Are Barclays PLC, Lloyds Banking Group PLC And Royal Bank of Scotland Group plc Now Only For Masochists?

When I sold my stake in Royal Bank of Scotland Group (LSE: RBS) 18 months ago, it was the last big bank to exit my portfolio, having previously sold both Barclays (LSE: BARC) and Lloyds Banking Group (LSE: LLOY). It was the second best sector call I have made, bettered only by my decision to sweep the beleaguered supermarkets from my portfolio.

Banking stock performance hasn’t been disastrous over the last two years, both Barclays and Lloyds are up around 5%, but any progress has been far too painful for me.

There Will Be Blood

The big banks are on the rack and there seems no end to the tortures they face, as regulators and unhappy investors constantly tighten the screws. Since the financial crisis, the big banks have been bled for around £50bn in an endless scourge of penalties, lawsuits and fines, and there is plenty more to come.

Some tortures appear to be eternal, notably the hellish PPI mis-selling scandal, which first emerged in 1988 but rattles its chains to this day. The Financial Conduct Authority may even unleash a fresh round of bloodletting next month, if it decides customers were due compensation because nobody told them how much of their PPI premiums went on the adviser’s commission.

As I noted here last week, the total bill could hit £33bn. That’s on top of the £26bn of provisions they have made so far. 

Off With Their Heads

Even if the FCA does draw the line under PPI, the regulatory scourge won’t go away. Barclays, RBS and others have both settled with US regulators over Libor-rigging claims, but this has merely opened the gates to a fresh lawsuit in London, with investors from around the world set to turn the screw in a global class action. Each new scandal now seems to beget yet another.

The big banks have stuck their necks out all over the world, and are now paying the price. RBS, for example, could be garrotted by the Federal Housing Finance Agency for selling mortgage-backed securities through its US subsidiary Citizens. It has set aside $2.9. The US is court claim is for $13bn.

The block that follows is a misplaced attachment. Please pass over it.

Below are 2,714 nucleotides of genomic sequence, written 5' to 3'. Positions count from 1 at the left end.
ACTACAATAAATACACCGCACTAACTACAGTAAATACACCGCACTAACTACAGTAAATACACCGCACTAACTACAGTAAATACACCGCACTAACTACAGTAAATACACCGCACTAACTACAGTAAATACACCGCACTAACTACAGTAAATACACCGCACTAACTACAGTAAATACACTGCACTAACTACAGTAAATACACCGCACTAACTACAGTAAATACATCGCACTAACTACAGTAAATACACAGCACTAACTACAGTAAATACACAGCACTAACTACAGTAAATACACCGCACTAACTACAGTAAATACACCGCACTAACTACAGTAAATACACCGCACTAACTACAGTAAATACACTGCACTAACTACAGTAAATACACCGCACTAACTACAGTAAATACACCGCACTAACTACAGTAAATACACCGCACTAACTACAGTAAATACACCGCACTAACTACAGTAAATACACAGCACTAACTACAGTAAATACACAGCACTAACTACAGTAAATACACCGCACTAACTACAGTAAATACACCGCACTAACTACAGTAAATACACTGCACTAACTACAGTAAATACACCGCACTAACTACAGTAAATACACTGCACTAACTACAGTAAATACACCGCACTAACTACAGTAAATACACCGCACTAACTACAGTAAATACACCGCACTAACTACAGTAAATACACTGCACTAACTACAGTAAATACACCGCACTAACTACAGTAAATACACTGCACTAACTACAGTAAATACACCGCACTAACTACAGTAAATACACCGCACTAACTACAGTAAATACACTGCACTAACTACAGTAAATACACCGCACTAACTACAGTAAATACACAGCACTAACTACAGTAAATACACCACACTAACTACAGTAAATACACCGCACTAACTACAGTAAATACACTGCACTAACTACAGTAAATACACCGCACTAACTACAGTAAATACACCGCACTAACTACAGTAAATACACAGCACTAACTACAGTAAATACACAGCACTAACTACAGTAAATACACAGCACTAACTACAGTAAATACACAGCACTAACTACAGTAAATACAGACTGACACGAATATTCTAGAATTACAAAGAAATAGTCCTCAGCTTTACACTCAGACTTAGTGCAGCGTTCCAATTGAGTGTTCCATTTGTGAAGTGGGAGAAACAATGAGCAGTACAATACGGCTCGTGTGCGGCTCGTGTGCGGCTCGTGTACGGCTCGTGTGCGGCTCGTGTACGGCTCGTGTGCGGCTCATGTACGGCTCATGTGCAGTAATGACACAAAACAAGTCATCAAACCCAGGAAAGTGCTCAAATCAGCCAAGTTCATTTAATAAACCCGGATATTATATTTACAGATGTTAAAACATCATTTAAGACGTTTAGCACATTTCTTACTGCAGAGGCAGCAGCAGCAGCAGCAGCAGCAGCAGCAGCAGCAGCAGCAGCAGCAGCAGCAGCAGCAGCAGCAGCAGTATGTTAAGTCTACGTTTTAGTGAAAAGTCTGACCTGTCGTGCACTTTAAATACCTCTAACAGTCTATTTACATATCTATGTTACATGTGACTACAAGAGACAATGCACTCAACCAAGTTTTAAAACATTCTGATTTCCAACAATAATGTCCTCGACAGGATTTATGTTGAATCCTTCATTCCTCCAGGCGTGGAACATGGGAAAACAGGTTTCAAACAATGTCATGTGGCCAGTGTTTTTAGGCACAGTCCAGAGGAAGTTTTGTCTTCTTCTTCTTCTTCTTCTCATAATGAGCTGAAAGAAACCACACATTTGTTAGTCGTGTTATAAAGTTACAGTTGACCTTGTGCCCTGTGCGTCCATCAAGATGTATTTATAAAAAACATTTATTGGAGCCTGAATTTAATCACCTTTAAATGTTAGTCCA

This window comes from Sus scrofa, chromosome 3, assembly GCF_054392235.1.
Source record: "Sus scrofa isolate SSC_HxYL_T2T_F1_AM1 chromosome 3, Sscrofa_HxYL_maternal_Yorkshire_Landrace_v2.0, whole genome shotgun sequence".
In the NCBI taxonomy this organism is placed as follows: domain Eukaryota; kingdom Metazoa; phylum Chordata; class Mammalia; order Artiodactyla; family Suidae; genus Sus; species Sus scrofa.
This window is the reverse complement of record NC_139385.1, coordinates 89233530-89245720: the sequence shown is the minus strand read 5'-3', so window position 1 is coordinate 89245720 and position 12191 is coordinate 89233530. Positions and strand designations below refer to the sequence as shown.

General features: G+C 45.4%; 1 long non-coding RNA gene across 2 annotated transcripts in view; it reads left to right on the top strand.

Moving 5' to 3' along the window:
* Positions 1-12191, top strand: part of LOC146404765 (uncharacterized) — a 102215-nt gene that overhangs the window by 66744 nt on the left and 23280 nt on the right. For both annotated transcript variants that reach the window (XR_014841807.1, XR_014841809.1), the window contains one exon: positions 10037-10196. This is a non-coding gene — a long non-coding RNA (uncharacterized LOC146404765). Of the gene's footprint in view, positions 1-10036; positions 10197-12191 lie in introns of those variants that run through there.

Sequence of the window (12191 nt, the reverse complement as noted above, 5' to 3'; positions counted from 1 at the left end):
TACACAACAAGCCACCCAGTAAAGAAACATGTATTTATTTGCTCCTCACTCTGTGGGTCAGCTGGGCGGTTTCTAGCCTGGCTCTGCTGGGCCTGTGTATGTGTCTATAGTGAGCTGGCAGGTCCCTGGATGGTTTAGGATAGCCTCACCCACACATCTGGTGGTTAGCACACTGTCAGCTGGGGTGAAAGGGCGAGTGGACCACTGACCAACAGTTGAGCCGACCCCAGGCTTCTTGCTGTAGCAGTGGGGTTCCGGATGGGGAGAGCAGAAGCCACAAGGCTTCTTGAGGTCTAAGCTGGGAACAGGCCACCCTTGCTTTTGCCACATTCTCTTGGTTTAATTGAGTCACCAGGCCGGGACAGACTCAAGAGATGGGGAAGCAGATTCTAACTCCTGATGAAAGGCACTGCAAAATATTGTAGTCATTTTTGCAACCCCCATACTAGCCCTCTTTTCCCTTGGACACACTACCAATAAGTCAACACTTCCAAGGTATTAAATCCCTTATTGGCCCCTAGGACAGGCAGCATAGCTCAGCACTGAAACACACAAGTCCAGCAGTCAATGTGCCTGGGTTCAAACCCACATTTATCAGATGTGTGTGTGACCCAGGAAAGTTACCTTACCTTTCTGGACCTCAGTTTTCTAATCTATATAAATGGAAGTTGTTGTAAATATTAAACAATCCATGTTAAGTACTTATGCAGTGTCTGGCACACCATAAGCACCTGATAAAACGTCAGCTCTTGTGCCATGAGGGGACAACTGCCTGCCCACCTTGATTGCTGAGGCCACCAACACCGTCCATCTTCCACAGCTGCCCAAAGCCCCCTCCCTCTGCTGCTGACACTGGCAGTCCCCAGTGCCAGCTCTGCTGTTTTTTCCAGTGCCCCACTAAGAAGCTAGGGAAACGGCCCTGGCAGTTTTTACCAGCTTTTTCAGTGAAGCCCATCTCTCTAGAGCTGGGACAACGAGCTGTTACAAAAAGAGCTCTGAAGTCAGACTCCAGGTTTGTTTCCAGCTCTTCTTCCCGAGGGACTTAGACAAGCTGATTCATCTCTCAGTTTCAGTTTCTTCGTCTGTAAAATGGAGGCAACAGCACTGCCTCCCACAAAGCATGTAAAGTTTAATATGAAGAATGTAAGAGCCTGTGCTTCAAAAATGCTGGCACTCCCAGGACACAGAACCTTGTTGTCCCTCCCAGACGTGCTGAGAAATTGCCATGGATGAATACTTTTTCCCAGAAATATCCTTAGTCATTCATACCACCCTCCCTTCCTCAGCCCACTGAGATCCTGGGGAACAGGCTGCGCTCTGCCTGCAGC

Doing business in the notoriously litigious US is increasingly punishing, especially for foreign companies (just ask British Petroleum).

Paying For Pain

The are plenty of agonies I haven’t yet mentioned. In the UK, the big banks face a string of mis-selling claims over interest rate swaps, card fraud insurance, packaged accounts and uncle Tom Cobleigh’s mobile phone cover. I would have a bit more confidence if I thought the banks were changing their ways, but the aggressive sales culture is hard to shift. Staff are still under pressure to hit targets, and cutting corners will always be tempting.

Mis-selling can still make money. Ironically, big banks have still earned far more from PPI than they have spent on compensation. But for me, there is simply too much pain to justify the diminishing gains from the sector. Masochists may disagree.

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Harvey Jones has no position in any shares mentioned. The Motley Fool UK has recommended Barclays. We Fools don't all hold the same opinions, but we all believe that considering a diverse range of insights makes us better investors.